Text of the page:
The “Go Green” campaign for better working practice in visual effects is in part driven by anger. That’s understandable. Anger is a natural reaction to the human “fight or flight” response to threat. And what is the visual effects industry facing currently if not threat?

However, if misdirected, anger is a destructive force. Only last week I was dismayed to read a torrent of abuse unleashed in the comments stream of an industry blog against a well-respected visual effects professional, all triggered by an out-of-context quote in a British newspaper. The anger represented in those comments may be real, but it depresses me to see it turned against the very industry it wants to save.

That’s why Life After Pi is essential viewing, not just for visual effects professionals around the world, but for everybody in the film industry. It spells out clearly and concisely the state of play in the world of visual effects – and does so with a dignified strength that’s simultaneously calm and irresistible.

More importantly, it reminds us that visual effects is not about pixels, but people. You’ll find no clearer evidence of this than in Rhythm & Hues founder Keith Goldfarb’s simple assertion that, “My best friends in my life are people that I’ve met here.”

That’s why, when you watch Life After Pi, I urge you not to see the people on the screen as fellow professionals fighting against overwhelming odds.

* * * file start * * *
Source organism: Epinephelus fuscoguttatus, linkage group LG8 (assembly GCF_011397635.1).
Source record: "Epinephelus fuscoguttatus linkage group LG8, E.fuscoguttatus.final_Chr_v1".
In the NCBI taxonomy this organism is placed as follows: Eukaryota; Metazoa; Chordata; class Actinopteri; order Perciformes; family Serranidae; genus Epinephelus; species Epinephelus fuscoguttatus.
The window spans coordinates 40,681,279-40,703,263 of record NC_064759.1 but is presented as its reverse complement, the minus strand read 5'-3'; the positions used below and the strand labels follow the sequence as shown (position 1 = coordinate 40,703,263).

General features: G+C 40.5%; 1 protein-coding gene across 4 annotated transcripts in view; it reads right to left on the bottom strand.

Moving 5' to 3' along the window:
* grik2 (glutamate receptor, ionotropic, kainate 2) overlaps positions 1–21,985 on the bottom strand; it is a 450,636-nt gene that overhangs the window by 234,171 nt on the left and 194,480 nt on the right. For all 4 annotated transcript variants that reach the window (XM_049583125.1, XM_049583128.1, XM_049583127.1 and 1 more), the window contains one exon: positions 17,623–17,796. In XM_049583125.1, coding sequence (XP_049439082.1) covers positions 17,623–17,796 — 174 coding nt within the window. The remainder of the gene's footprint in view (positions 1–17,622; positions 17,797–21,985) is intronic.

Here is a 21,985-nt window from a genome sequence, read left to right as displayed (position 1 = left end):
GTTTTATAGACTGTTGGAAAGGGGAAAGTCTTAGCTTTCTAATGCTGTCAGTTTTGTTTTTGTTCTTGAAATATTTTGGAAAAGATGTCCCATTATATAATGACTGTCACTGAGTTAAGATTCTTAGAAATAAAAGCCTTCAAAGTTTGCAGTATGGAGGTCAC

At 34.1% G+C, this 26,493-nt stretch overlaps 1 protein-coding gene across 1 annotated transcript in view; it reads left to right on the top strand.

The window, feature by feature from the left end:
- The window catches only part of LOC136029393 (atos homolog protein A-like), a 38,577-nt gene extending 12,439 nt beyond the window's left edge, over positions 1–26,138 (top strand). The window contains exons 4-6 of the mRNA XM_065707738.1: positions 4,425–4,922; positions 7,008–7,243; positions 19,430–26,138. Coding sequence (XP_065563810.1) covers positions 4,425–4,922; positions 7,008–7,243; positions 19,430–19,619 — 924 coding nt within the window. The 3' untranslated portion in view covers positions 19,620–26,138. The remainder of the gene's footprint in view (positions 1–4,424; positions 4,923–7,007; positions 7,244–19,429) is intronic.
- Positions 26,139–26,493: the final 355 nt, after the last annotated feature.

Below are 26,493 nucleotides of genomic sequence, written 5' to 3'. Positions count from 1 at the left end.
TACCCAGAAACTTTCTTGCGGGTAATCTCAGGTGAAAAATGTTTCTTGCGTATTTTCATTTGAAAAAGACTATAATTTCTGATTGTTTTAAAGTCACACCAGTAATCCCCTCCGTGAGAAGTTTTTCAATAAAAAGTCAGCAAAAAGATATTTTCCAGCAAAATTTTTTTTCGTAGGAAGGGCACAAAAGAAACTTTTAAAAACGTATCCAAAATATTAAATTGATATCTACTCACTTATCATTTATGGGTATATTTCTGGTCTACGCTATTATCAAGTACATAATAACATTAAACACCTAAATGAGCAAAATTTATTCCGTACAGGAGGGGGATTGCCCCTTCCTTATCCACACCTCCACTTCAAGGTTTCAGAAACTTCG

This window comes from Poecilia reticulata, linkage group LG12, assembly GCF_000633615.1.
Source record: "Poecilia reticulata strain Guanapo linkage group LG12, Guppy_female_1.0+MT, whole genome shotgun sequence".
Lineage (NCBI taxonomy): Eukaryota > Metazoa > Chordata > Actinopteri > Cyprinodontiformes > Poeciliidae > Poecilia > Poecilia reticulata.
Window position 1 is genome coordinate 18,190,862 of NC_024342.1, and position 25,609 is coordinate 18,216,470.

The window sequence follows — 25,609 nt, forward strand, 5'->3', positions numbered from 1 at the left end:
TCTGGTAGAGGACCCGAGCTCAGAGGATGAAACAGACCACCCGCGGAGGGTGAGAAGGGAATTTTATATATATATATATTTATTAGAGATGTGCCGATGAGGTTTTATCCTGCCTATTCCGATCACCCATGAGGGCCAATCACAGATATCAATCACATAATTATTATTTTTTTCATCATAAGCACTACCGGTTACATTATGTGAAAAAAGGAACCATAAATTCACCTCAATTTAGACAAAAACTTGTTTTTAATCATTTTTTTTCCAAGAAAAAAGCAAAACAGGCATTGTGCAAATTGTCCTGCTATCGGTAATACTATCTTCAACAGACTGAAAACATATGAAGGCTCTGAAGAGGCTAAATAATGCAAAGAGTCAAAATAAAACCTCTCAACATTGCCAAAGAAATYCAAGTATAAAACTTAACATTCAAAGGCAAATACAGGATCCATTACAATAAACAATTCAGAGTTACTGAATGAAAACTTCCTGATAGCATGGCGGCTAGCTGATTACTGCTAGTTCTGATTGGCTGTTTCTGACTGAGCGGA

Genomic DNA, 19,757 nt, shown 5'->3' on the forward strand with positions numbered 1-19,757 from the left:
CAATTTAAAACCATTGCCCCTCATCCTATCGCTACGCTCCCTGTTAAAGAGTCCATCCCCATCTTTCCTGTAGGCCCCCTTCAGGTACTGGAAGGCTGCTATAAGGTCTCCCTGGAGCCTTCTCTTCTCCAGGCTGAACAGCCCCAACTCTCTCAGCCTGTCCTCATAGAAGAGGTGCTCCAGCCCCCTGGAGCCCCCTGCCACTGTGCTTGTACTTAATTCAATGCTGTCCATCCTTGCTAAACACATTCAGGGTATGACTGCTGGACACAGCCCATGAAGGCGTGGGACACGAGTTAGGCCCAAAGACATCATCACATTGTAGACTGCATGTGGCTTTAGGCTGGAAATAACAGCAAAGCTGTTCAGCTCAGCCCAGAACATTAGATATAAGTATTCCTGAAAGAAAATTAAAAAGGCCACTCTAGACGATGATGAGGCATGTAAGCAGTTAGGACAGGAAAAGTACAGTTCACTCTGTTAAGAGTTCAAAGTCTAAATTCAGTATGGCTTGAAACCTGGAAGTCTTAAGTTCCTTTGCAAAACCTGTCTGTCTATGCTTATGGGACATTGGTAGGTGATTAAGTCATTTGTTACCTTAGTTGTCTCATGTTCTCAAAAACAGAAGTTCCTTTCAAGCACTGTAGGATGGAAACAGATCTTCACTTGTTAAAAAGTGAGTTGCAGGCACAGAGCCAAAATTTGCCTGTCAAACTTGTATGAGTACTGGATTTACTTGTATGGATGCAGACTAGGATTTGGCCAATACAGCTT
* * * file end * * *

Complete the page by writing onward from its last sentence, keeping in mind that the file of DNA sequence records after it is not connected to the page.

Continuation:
Instead, see them as friends.

Life of Pi shot breakdown

Here’s what Don Shay, founder and publisher of Cinefex, had to say about the film:

Frank, but not inflammatory, Life After Pi takes us behind the scenes of the ironically-timed demise of Rhythm & Hues, and puts a very human face on an industry-wide tragedy that finds award-winning visual effects companies struggling to survive and talented effects artists leading migrant lives in search of gainful employment – all in crucial support of movies that make billions at the boxoffice.

All of the artists and Rhythm & Hues executives interviewed for the film were well-chosen, thoughtful and articulate, with views ranging from sadness to anger to resignation. In particular, I found much of what the company’s soft-spoken founder, John Hughes, had to say quietly heartbreaking.

Life After Pi presents its case and calls for change, but offers little in way of solutions – or even hope. And should it? Possibly not. Why, after all, would film studios, which hold all the cards, change a terribly flawed business model that works so obviously in their favor, unless they are, quite literally, left with no one to make their tentpole extravaganzas?”

For up-to-the minute reporting on the continuing campaign for a better deal for visual effects artists, start here: